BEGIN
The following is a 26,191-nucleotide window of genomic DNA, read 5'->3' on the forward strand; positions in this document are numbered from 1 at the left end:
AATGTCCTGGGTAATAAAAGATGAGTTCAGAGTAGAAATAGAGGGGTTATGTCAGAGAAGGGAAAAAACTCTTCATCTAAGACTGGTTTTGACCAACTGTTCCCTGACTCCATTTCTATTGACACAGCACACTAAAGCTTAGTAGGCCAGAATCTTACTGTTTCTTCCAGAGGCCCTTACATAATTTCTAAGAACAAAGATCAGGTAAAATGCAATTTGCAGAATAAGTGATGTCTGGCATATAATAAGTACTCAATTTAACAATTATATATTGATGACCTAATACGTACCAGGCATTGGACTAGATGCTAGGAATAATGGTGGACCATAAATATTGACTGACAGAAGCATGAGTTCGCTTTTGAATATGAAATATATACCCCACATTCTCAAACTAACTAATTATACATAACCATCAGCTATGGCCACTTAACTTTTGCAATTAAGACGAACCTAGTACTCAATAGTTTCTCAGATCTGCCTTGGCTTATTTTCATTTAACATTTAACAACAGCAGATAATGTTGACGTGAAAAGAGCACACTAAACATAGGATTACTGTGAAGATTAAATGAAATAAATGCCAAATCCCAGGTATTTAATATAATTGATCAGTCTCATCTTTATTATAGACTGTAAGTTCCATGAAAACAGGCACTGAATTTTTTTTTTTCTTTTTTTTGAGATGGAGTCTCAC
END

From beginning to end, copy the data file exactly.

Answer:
The following is a 26,191-nucleotide window of genomic DNA, read 5'->3' on the forward strand; positions in this document are numbered from 1 at the left end:
AATGTCCTGGGTAATAAAAGATGAGTTCAGAGTAGAAATAGAGGGGTTATGTCAGAGAAGGGAAAAAACTCTTCATCTAAGACTGGTTTTGACCAACTGTTCCCTGACTCCATTTCTATTGACACAGCACACTAAAGCTTAGTAGGCCAGAATCTTACTGTTTCTTCCAGAGGCCCTTACATAATTTCTAAGAACAAAGATCAGGTAAAATGCAATTTGCAGAATAAGTGATGTCTGGCATATAATAAGTACTCAATTTAACAATTATATATTGATGACCTAATACGTACCAGGCATTGGACTAGATGCTAGGAATAATGGTGGACCATAAATATTGACTGACAGAAGCATGAGTTCGCTTTTGAATATGAAATATATACCCCACATTCTCAAACTAACTAATTATACATAACCATCAGCTATGGCCACTTAACTTTTGCAATTAAGACGAACCTAGTACTCAATAGTTTCTCAGATCTGCCTTGGCTTATTTTCATTTAACATTTAACAACAGCAGATAATGTTGACGTGAAAAGAGCACACTAAACATAGGATTACTGTGAAGATTAAATGAAATAAATGCCAAATCCCAGGTATTTAATATAATTGATCAGTCTCATCTTTATTATAGACTGTAAGTTCCATGAAAACAGGCACTGAATTTTTTTTTTTCTTTTTTTTGAGATGGAGTCTCAC